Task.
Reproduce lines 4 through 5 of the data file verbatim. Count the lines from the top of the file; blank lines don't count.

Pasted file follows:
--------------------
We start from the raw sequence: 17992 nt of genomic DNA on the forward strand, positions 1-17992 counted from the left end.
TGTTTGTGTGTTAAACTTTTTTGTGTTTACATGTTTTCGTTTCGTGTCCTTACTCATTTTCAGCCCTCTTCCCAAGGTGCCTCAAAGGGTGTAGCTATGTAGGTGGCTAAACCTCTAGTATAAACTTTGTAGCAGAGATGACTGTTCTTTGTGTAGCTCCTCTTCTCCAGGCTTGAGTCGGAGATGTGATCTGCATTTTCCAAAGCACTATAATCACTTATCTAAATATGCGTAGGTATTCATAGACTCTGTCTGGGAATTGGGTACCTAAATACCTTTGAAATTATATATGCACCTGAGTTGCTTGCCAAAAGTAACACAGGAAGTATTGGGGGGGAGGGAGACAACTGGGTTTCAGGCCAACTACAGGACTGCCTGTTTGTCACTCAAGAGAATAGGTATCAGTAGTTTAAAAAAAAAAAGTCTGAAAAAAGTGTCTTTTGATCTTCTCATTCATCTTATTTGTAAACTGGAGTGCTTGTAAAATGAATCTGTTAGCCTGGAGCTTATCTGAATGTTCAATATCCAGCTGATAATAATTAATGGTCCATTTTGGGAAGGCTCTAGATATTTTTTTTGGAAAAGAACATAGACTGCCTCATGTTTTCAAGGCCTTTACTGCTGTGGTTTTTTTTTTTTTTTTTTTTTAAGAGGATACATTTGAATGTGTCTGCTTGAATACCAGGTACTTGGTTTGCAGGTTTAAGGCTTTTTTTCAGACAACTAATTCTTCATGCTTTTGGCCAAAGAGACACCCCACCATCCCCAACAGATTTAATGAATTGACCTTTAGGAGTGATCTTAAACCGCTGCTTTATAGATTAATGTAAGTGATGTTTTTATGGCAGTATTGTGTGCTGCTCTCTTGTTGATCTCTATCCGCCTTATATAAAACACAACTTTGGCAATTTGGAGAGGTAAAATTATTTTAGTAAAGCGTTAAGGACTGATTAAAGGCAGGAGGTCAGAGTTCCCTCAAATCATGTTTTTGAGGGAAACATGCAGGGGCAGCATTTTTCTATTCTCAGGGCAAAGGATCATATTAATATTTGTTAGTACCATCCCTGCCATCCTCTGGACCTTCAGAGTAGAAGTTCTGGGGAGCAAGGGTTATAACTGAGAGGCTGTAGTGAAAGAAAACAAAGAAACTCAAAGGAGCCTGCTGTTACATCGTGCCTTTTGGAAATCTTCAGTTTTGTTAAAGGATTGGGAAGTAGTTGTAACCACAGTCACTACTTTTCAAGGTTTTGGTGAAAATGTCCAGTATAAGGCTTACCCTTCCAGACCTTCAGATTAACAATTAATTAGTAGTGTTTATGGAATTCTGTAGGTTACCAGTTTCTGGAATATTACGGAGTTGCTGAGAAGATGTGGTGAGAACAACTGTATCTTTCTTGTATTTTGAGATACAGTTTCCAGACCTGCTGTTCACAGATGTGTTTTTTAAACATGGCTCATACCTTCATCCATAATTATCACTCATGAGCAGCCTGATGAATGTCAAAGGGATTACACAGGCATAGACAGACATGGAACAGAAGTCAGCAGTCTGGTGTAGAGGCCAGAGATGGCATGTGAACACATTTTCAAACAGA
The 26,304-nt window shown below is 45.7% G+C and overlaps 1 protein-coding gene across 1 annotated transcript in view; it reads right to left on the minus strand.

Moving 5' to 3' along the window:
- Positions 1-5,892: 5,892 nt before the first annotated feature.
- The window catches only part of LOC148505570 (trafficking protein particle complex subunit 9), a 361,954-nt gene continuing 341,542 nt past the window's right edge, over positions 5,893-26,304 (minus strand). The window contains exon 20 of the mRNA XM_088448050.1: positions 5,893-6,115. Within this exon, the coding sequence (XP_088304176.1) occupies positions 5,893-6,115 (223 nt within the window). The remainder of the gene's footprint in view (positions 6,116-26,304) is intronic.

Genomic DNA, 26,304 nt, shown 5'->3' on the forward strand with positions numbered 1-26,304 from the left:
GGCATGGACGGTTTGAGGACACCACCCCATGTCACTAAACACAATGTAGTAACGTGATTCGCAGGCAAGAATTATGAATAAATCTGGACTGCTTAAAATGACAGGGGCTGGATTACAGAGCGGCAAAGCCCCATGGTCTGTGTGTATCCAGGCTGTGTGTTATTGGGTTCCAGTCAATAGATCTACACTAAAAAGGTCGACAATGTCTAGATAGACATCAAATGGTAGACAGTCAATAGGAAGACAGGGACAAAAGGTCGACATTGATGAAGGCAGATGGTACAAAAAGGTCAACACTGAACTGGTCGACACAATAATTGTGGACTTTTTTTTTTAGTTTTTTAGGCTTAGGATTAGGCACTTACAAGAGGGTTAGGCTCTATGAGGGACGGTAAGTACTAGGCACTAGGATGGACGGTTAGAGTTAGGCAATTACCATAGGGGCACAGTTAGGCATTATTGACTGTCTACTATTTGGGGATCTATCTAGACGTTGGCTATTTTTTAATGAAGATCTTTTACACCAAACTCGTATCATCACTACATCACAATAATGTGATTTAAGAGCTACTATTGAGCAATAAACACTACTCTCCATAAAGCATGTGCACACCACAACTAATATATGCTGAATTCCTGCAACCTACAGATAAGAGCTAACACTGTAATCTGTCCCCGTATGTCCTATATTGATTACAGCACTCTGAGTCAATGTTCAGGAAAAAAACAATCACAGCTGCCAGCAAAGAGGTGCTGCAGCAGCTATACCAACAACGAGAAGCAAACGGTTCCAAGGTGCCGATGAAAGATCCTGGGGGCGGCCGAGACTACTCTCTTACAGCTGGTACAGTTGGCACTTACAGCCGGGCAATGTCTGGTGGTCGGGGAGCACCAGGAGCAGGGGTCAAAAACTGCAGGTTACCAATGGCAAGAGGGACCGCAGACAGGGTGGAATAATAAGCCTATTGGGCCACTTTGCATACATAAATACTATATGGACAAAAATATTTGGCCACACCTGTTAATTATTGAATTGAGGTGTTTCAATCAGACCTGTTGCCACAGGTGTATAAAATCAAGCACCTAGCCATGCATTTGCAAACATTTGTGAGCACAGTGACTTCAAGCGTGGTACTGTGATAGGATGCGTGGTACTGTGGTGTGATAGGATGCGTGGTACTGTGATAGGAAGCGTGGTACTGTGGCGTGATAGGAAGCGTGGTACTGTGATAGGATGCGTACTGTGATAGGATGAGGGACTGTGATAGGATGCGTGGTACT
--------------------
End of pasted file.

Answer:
Moving 5' to 3' along the window:
- Positions 1-5,892: 5,892 nt before the first annotated feature.